3. Matthew... that really hits the heart of what I got out of Bob's message. There are a lot of controlling and manipulative people in the church (whether they mean it intentionally or not), and if we've had enough exposure to them it can be hard to shake the notion that we're here to follow them, and what they are doing. They may think they're doing God's will by trying to get us to conform, or they may simply have their own agenda that they want others to go along with.

    This can make us feel inadequate, and get us into that people-pleasing mode, and it does nobody any good. We're not ourselves.

    On the other side of the same coin, as Angela said, we ourselves may be the ones with the savior complex, and we can easily become overly 'concerned' about what's going on in the lives of others, and try to intervene and 'fix' them, not allowing for the Savior Himself to lead them as they follow Him.


    I agree, in theory this is plain and simple, but in practical application we still have our flesh and our savior complexes to deal with. I find this difficult mainly when it comes to kids. My own mindset as I raise our kids is to help them to grow and make their own decisions, and not just live by a set of rules that Dad gave them. I mean, they do have "rules" and "guidelines" but overall I don't want them to live in my reins but rather by the Spirit, and more and more so as they grow. Sometimes I find myself reacting quickly in ways that don't support my overall way of raising them. :)

    But I find it even more difficult when it comes to their friends. This school year we've seen a tremendous increase in the amount of friends who come over to our house. I love it, in that I can directly share the love of Christ with them. But at the same time, they have been raised differently than my kids, and they don't respond to me in the same way that my kids do, and I sometimes feel as if I'm not in "control" of my house and I find myself trying to "fix" their behavior instead of taking time to simply follow Christ and be an example for them.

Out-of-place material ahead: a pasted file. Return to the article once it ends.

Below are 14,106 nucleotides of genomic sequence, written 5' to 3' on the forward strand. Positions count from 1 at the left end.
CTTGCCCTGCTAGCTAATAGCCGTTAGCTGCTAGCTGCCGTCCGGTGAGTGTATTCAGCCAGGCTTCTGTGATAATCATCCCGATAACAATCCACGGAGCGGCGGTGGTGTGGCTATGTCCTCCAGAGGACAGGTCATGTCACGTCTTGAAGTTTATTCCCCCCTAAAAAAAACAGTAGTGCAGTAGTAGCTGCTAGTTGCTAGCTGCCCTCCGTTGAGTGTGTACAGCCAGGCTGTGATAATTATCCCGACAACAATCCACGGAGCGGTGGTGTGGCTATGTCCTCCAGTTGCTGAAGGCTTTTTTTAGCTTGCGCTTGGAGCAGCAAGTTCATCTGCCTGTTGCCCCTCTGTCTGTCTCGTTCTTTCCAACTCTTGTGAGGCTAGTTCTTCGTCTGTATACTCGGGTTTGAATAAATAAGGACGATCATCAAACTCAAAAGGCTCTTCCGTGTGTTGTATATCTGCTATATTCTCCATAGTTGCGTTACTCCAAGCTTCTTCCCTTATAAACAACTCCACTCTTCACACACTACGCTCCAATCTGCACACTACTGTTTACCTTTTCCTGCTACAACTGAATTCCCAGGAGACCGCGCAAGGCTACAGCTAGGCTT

In the end, whether it's in my family, or in my house, or in church gatherings, or wherever, I want to be one who follows Christ and commits the lives of others to His care. I'm 'growing' in this, but I've definitely not arrived. :)

  4. Amen. I truly praise the Lord that we can have our disagreements and still find our delight in Him. Sometimes wonderful brethren have even bitterly disagreed like Paul and Barnabas and yet still served our same wonderful Lord. God works in mysterious ways and with a purpose to reconcile men to himself. How great and wonderful He is. I am so thankful for you and the gracewalk group of believers and know God will continue to work in our lives in a wonderful way. He is truly amazing.

    Grace upon grace,


  5. I have found in my own life that in a role of leadership sometimes people expect you to do all of the learning for them and just spoon feed it to them. Admittedly I do this.I recently noticed that I get "busy" water other people (out of sincere concern for what is going to happen to them, of course)that I am part of the reason they have shallow roots. Never giving them the opportunity to dig deeper into their own faith.

    Whatever name I give it; feeding, fixing, mentoring, or teaching it is a great distraction from my own faith walk.